About 200 years ago, William Blake wrote:

To see a World in a Grain of Sand
And a Heaven in a Wild Flower
Hold Infinity in the palm of your hand
And Eternity in an hour.

An image captured by the James Webb Space Telescope shows galaxy cluster SMACS 0723.Credit:NASA

Suddenly, two centuries is but the wink of an eye. These past days I have been, if not holding infinity in my hand, zooming in and out of the closest thing humankind has come to it – an image of the universe from 13 billion years ago.

It is not far from here – all things being relative – to the Big Bang, says NASA, who with the aid of the European Space Agency and Canadian Space Agency revealed images last week from its James Webb Space Telescope of the deepest pictures taken of time and space in the universe.

The moon landing seems so very far away. I don’t know of course if infinity goes beyond the Big Bang. Maybe it’s the first and last station. Maybe it’s Schrodinger’s cat. Maybe beyond the Big Bang there’s a bigger bang. But the flares of light were at once wondrous and beyond awe. How to absorb their meaning of light?

The Blakeian vision of a world in a grain of sand was, it turned out, too modest by several thousand galaxies. NASA says the telescope’s view of the thousands of galaxies out there is a sliver of the universe – about “the size of a grain of sand held at arm’s length by someone on the ground”.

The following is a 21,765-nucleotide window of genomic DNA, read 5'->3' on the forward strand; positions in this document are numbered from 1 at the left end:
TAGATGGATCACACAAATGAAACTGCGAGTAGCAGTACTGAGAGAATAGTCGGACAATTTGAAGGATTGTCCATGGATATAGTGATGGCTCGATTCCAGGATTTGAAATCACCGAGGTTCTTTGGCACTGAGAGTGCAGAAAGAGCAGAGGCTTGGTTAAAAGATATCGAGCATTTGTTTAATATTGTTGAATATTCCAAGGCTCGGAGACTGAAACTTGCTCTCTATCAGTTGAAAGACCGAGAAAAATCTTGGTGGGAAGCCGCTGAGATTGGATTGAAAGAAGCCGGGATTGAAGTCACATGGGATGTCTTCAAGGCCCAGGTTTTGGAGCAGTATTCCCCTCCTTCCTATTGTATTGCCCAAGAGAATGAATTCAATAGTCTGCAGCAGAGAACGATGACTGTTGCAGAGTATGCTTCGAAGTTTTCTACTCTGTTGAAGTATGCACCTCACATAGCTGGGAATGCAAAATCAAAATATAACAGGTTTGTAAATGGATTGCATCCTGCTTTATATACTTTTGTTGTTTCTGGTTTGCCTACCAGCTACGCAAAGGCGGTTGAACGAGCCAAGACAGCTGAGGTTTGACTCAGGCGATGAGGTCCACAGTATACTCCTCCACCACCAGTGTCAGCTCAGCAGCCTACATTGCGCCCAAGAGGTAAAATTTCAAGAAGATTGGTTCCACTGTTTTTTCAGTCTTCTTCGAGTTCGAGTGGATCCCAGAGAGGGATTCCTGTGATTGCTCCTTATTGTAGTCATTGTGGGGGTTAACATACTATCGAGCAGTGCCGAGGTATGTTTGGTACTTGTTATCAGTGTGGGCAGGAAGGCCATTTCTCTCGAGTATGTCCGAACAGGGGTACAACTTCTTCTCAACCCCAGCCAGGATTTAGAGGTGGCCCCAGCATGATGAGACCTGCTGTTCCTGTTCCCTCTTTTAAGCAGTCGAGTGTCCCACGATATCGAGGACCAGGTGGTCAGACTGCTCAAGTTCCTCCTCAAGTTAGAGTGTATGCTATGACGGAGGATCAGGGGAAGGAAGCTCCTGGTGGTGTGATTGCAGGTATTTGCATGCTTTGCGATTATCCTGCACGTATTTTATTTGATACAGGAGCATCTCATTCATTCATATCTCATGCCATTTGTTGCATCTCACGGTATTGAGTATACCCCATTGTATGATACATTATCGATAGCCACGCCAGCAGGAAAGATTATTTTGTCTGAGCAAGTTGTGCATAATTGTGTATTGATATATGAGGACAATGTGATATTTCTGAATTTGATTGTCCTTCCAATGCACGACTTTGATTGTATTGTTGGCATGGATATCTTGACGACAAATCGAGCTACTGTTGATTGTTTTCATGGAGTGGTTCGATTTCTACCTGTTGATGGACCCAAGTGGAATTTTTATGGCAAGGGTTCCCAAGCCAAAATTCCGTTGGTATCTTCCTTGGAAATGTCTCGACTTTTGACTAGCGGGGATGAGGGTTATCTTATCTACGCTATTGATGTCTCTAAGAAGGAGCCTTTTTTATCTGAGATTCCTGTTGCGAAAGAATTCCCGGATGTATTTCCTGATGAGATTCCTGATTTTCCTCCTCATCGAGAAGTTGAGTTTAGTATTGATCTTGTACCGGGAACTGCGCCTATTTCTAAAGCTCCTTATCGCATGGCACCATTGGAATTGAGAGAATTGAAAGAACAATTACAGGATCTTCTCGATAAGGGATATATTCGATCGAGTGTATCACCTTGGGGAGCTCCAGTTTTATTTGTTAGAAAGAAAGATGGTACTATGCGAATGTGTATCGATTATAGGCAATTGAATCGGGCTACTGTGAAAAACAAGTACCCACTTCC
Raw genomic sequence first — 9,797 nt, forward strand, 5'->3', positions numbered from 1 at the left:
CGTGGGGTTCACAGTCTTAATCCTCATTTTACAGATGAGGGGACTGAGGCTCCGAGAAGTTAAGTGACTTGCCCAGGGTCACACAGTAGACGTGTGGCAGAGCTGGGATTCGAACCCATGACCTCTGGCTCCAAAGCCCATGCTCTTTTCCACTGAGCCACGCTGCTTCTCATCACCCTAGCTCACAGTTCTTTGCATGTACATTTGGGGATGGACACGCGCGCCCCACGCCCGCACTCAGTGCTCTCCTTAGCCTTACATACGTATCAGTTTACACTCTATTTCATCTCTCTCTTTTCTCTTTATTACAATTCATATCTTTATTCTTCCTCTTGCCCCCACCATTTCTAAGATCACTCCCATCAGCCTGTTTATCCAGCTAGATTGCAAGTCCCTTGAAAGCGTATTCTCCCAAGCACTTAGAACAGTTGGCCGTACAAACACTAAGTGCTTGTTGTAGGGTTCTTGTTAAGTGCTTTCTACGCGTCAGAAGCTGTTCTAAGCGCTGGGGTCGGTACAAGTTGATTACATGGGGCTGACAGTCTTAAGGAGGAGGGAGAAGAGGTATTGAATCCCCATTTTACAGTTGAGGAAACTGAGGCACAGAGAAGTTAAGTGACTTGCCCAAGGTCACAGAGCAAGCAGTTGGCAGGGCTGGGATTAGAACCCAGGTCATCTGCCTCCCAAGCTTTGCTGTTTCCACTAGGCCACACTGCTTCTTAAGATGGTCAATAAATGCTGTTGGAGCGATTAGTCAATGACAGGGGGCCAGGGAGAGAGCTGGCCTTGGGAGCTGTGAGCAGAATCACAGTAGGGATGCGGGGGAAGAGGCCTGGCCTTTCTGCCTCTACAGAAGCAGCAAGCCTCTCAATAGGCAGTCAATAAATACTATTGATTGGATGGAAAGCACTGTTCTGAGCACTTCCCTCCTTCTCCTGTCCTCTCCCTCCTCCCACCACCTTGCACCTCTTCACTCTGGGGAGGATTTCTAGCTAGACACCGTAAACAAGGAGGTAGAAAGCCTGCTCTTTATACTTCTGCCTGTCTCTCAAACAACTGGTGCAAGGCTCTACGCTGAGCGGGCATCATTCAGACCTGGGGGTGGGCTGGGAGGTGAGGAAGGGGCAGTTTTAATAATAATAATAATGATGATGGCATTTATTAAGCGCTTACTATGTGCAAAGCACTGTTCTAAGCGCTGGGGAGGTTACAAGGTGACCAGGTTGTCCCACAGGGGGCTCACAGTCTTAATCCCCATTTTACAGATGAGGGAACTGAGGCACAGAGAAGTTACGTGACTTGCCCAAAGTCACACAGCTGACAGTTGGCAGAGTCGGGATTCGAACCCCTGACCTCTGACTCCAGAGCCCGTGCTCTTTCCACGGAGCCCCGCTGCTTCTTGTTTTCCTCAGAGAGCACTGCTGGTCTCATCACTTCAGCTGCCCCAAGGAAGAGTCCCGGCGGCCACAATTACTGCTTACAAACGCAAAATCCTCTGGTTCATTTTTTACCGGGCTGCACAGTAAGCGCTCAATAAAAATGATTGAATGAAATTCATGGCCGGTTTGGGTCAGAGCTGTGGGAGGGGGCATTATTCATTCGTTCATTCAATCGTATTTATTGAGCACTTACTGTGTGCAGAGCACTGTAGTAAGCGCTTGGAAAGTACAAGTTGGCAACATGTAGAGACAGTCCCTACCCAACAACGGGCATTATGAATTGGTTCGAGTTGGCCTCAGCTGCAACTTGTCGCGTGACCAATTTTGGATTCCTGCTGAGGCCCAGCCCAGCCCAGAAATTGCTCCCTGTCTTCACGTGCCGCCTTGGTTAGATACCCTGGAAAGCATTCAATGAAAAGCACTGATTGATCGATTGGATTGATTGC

So what does that make you and me against this horizon? Insignificant is too little a word. There’s solace, though, in that each of us holds a world with its own gravitational pulls, pulses and pulsars, its dark matter. It’s our own private universe which we create both in a reactionary way and on a whim.

As Walt Whitman wrote in Song of Myself: “Do I contradict myself?/ Very well then I contradict myself, (I am large, I contain multitudes).”

Bob Dylan titled one of his latest songs I Contain Multitudes.

Looking into the cosmos of 13 billion years ago has two effects. One is to inspire awe in this vast indifference of heaven (to quote Warren Zevon) and the other is to appreciate the multitudes within the soul, one of which is the capacity to have faith.

Some will say this is a blessing; others call it a curse. But on this speck of life, this dot, a creature has developed a survival mechanism and called it belief. Beauty comes from it and so too barbarism. Our universe is not all or nothing. It has points of light and pools of darkness.

Of cosmic knowledge, NASA says this: “More is unknown than is known. We know how much dark energy there is because we know how it affects the universe’s expansion. Other than that, it is a complete mystery. But it is an important mystery.

“It turns out that roughly 68 per cent of the universe is dark energy. Dark matter makes up about 27 per cent. The rest – everything on Earth, everything ever observed with all of our instruments, all normal matter – adds up to less than 5 per cent of the universe.”

In the face of such a minuscule ratio and immensity of time, how much space does a smile take up in the universe? How much that hand of kindness, those words of love?

Why, it’s obvious. Everything.

So I look at images that have taken 13 billion years to travel to me, and hum some Joni Mitchell: “We are stardust/billion-year-old carbon.”

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